Tuesday, August 31, 2010

5 years later

Happened to be down in NOLA (New Orleans La) this past weekend, not becuz it was the 5th anniversary, but because Lorna Donaldson, that straw bale maven, was arriving in NOLA and I needed to gather a little bit of pick up footage. The timing seemed to meld with our personal missions perfectly.. Only after I booked my flight did I realize...good lord. Five years to the day. And the TV was , excuse me, flooded with mini and maxi documentaries, all of which I watched. I'm afraid nothing totally lit my jets. No, not even Spike Lee's If God willing an da Creek Don't Rise. Harrowing scenes, and the pain Lee found was painted in living color, and it was terrible to watch but there was something else I wanted to see and exactly what that is, I don't know.

Lorna has been loaned a double shot gun, which is a house design that has an unfortunate connotation, but refers to the possibility (ONLY please, the connotation, but good god, not the reality though it sometimes is) -- of firing a shotgun and having the bullet sail cleanly through the front and back doors, passing through the living room, a bedroom, another bedroom the kitchen a wash room -- every room in the long narrow house. In New York, we call them railroad apartments. The function of the shotgun design is to allow fan stirred breezes to cool things down. And they do. Beautifully. In the mornings of my four day stay, I threw open the inner solid doors, front and back, kept the wrought iron gates latched, turned on all four fans, and did my I Chuan exercises, and it was exhilerating to feel the breezes whipping through the house. Traditionally, the shotguns in the Lower 9th ward didn't have doors (according to mama sue) and the hard wood floors have mostly become linoleum.

The stats say that only 25% of the residents of the Lower 9th have returned. Here are four shotguns I took pictures of. One (right) has been rebuilt to a faretheewell, including a sweet front yard flower garden. The house has been painted meticulously, but amazingly, AROUND, not effacing, the crude 'X' that the City inspectors drew in the days after the storm, noting three things -- at the top, the date, the initials of the inspector and in one space inside the intersecting lines whether any dead bodies had been found. Or dead or living animals. The owners of this house, as with many around the city of NO, have chosen to preserve the X and the hastily written code. No, we don't want to forget how it looked. That 'X' was the best bit of memorializing "art" I've seen.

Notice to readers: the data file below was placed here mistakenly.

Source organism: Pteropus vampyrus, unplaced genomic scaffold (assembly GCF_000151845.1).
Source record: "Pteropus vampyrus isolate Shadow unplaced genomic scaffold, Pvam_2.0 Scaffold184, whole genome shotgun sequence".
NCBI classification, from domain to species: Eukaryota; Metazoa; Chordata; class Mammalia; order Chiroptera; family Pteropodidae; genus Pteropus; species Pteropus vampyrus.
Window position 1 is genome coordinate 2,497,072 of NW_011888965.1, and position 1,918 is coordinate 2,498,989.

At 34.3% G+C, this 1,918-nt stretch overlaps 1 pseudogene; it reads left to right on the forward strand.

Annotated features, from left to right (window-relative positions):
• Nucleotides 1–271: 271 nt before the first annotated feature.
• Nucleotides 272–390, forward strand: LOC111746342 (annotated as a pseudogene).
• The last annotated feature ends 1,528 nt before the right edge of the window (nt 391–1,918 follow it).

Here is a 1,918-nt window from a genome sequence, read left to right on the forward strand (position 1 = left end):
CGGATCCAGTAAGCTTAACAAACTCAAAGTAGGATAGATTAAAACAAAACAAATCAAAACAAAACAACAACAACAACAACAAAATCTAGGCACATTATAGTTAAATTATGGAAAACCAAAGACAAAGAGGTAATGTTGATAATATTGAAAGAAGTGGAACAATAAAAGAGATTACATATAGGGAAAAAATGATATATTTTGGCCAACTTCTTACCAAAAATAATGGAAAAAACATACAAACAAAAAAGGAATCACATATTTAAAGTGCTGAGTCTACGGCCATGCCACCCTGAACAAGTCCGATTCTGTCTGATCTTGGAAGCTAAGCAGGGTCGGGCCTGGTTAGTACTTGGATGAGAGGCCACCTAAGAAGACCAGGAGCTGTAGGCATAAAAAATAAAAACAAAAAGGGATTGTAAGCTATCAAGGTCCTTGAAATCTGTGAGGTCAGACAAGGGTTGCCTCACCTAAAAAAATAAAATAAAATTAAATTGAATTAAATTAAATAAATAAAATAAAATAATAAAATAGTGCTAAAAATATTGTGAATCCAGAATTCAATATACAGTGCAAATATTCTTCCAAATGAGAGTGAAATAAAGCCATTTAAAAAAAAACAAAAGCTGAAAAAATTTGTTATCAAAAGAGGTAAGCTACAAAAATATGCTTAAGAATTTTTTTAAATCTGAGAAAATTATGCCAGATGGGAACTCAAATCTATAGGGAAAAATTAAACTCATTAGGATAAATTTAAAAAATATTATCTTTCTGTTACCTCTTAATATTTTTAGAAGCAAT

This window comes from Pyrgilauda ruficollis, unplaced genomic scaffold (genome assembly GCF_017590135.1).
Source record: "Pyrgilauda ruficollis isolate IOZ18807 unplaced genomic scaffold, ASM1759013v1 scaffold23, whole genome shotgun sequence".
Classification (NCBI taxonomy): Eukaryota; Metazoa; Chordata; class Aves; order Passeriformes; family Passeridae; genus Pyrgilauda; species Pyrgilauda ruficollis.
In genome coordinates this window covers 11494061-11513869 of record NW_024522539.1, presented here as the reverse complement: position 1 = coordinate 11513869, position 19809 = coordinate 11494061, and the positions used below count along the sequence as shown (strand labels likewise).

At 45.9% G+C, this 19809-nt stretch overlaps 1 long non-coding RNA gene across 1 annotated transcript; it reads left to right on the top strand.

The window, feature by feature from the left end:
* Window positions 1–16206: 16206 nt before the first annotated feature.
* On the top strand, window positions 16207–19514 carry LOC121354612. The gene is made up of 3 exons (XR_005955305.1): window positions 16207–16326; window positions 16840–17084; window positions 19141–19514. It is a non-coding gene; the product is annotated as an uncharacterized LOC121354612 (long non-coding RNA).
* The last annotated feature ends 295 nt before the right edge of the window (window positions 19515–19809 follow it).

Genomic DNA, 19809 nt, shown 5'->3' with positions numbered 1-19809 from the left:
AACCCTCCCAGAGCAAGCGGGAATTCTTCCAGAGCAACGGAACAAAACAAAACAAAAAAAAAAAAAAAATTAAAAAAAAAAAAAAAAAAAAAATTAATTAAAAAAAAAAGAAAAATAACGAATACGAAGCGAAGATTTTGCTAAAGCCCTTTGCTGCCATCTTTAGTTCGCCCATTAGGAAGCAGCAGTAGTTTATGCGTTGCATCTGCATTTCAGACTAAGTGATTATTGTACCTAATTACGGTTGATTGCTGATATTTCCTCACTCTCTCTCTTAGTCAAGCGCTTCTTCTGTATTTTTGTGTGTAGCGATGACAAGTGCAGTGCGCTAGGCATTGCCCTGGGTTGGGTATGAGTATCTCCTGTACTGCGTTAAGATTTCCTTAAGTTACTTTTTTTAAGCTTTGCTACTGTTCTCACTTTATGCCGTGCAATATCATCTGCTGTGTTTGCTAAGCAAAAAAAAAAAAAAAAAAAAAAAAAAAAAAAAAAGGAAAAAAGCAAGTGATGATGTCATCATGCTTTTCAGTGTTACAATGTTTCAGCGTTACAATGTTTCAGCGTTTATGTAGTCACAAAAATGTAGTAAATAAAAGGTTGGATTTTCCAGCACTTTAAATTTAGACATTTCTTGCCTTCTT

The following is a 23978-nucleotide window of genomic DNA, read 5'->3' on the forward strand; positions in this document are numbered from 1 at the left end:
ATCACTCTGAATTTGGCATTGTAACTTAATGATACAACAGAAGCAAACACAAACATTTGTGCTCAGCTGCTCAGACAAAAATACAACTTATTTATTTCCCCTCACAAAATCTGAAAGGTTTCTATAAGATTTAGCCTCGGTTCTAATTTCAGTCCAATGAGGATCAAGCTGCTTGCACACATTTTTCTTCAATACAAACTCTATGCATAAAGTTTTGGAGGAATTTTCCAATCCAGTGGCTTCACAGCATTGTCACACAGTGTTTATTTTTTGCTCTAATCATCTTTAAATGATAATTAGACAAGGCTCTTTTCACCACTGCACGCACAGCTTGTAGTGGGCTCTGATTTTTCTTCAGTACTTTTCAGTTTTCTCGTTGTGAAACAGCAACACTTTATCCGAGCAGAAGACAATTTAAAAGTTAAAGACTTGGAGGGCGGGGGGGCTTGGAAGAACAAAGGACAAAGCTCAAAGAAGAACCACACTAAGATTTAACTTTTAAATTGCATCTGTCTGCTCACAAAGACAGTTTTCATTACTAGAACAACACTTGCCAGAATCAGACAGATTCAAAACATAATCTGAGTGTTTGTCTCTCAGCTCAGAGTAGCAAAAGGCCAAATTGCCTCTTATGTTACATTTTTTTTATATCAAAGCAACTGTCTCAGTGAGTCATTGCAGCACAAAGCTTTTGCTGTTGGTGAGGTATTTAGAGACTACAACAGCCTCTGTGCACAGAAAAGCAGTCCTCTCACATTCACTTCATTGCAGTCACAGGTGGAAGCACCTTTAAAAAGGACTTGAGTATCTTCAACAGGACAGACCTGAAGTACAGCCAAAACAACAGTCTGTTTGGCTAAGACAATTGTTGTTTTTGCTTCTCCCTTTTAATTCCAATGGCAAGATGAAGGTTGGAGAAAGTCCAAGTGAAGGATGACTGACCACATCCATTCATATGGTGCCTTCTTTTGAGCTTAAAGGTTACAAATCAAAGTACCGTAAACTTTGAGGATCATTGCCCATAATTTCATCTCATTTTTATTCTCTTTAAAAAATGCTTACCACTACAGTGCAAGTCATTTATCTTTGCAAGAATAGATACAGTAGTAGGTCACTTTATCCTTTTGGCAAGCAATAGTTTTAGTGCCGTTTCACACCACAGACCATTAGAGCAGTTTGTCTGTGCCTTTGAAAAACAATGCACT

So many have become overgrown with vines, the land and power of nature drawing them back into the dense Mississippi delta mud. The one at the top of the post I worried had been left to rot, but I'm hopeful still someone might adopt it. There's someone who cares, at least a little. A small business card with the owner's name is wedged into the brand spanking new chain link fence that has put up to guard against the crackheads who are causing mischief up and down the streets. I was -- strangely, I know -- tempted to jot the e-mail address down. I loved the way it was set back from the street, and boasted a second story. Imagine the breeze on that upper balcony. I'd keep the strangling vines.

The one Lorna and I stayed in (above) has been rebuilt, painted a sober New England gray, the 'X' covered over, for what seems to be an investment. In about four months, after which Lorna will mostly likely have left, paying tenants will live in them. But down the road, in the farther along the way future, when the fate of the Lower 9th has been decided, these shotguns might fetch a good price.

So, our lovely double Shotgun begs the question: What will happen when the city of NO decides enough is enough and the 50+ percent of these houses have to be razed? Who is going to lay claim to the land, the real estate of the Lower Ninth? That's what I haven't seen in the gut wrenching films that have chosen to revisit the Katrina disaster. The wailing continues in the poor districts, and among the poor in general. I know from Mama Sue how the debt to that storm will never be paid off. But now it's time to look into the board rooms, and back rooms. Have yet to see some fine journalism on that subject.